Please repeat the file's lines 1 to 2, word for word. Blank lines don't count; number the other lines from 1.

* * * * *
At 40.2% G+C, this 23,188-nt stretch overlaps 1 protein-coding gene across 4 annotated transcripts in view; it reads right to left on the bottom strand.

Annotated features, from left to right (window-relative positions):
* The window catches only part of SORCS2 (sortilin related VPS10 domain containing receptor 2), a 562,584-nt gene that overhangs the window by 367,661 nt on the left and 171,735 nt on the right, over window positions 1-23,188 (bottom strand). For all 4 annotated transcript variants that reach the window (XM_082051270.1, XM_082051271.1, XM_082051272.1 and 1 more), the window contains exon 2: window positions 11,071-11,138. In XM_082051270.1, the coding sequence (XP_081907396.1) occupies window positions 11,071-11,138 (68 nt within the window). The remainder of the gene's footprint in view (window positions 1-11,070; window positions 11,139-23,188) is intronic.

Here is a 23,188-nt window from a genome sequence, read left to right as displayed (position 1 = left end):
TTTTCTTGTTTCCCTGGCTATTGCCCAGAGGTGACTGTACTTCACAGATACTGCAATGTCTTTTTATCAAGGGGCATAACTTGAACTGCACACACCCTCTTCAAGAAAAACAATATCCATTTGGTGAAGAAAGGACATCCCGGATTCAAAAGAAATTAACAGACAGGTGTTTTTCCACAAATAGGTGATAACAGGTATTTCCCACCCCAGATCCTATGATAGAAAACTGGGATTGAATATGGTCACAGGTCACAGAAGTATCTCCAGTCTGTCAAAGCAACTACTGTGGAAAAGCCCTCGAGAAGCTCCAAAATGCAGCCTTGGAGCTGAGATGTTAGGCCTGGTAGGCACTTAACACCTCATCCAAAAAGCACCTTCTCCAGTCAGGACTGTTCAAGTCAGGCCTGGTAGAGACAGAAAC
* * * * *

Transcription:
At 40.2% G+C, this 23,188-nt stretch overlaps 1 protein-coding gene across 4 annotated transcripts in view; it reads right to left on the bottom strand.

Annotated features, from left to right (window-relative positions):